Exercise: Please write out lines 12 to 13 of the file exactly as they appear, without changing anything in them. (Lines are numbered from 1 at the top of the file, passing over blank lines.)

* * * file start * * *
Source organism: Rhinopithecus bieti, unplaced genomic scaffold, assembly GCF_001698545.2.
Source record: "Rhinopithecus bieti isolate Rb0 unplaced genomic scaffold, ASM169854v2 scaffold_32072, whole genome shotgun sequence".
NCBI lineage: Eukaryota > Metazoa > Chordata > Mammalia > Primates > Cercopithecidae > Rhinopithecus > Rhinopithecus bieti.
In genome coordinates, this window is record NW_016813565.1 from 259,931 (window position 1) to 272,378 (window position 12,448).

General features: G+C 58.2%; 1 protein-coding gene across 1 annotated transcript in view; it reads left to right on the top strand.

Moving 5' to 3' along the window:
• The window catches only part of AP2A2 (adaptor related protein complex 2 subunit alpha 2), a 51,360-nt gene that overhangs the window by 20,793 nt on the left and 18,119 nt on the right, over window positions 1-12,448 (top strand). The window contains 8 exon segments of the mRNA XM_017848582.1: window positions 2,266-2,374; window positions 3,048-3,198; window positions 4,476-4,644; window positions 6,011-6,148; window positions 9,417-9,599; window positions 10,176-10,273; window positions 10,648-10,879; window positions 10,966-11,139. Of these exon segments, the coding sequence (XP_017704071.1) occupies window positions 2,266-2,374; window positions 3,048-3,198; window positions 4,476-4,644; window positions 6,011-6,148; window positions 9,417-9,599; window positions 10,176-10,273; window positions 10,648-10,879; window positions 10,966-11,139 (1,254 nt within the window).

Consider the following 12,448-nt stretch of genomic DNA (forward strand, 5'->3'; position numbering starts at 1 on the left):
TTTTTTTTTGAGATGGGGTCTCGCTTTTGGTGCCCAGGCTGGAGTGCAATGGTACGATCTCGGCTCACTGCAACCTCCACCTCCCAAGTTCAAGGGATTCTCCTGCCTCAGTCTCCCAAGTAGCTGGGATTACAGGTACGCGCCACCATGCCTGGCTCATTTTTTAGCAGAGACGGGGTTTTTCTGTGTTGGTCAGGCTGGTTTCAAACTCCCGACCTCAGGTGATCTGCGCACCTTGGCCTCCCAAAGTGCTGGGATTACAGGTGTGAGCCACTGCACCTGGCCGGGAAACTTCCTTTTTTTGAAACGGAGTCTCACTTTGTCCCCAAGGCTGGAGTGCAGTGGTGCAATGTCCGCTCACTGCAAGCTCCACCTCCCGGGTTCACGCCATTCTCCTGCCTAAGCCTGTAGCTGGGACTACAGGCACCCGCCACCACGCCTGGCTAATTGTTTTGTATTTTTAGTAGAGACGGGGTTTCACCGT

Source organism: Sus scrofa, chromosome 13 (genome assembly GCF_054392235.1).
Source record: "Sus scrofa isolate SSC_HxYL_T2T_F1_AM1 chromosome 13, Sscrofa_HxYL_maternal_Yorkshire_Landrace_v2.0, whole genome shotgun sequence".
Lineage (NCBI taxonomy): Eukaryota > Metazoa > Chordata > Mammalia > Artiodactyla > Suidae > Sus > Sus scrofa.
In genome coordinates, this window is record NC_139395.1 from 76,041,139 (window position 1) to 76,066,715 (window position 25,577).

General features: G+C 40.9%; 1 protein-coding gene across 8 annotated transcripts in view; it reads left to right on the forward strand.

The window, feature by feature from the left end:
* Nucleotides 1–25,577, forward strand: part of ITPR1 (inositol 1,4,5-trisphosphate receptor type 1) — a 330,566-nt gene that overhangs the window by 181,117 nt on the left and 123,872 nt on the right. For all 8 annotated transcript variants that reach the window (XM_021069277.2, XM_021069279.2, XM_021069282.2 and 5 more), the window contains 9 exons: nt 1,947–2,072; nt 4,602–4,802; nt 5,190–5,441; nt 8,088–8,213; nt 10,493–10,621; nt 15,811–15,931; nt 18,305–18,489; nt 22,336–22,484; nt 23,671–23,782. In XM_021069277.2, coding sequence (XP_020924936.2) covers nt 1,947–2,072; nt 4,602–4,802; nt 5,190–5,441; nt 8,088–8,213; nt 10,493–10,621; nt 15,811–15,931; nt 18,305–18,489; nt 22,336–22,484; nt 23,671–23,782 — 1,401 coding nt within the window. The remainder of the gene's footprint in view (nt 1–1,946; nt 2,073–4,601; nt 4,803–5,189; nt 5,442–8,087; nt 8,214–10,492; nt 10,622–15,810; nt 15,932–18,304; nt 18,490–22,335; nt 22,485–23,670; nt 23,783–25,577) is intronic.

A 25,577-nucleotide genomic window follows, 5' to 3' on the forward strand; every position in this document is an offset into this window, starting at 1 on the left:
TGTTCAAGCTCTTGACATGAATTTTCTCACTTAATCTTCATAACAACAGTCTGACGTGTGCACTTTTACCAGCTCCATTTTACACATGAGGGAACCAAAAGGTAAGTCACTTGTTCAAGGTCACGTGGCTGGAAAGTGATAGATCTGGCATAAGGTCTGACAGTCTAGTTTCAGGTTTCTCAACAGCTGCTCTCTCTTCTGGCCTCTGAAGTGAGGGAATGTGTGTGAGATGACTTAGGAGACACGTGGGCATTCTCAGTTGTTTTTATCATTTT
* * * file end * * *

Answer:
Lineage (NCBI taxonomy): Eukaryota > Metazoa > Chordata > Mammalia > Artiodactyla > Suidae > Sus > Sus scrofa.
In genome coordinates, this window is record NC_139395.1 from 76,041,139 (window position 1) to 76,066,715 (window position 25,577).